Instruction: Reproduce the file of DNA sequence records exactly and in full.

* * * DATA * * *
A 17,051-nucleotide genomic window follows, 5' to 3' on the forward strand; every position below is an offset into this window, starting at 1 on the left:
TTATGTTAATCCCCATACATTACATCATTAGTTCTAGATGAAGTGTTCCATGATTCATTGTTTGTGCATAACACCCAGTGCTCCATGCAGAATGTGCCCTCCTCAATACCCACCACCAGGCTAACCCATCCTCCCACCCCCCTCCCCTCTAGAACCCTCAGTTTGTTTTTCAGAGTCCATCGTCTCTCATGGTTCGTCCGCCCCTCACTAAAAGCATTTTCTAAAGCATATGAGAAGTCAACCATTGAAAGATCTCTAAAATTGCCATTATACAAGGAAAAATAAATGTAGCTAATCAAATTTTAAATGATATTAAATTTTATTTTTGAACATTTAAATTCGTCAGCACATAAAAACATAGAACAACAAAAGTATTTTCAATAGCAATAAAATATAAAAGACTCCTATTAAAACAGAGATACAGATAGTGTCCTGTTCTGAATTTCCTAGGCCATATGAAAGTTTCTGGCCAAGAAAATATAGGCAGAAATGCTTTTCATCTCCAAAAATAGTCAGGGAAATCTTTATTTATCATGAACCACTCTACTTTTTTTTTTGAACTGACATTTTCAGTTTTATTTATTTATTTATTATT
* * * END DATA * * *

A 17,051-nucleotide genomic window follows, 5' to 3' on the forward strand; every position below is an offset into this window, starting at 1 on the left:
TTATGTTAATCCCCATACATTACATCATTAGTTCTAGATGAAGTGTTCCATGATTCATTGTTTGTGCATAACACCCAGTGCTCCATGCAGAATGTGCCCTCCTCAATACCCACCACCAGGCTAACCCATCCTCCCACCCCCCTCCCCTCTAGAACCCTCAGTTTGTTTTTCAGAGTCCATCGTCTCTCATGGTTCGTCCGCCCCTCACTAAAAGCATTTTCTAAAGCATATGAGAAGTCAACCATTGAAAGATCTCTAAAATTGCCATTATACAAGGAAAAATAAATGTAGCTAATCAAATTTTAAATGATATTAAATTTTATTTTTGAACATTTAAATTCGTCAGCACATAAAAACATAGAACAACAAAAGTATTTTCAATAGCAATAAAATATAAAAGACTCCTATTAAAACAGAGATACAGATAGTGTCCTGTTCTGAATTTCCTAGGCCATATGAAAGTTTCTGGCCAAGAAAATATAGGCAGAAATGCTTTTCATCTCCAAAAATAGTCAGGGAAATCTTTATTTATCATGAACCACTCTACTTTTTTTTTTGAACTGACATTTTCAGTTTTATTTATTTATTTATTATT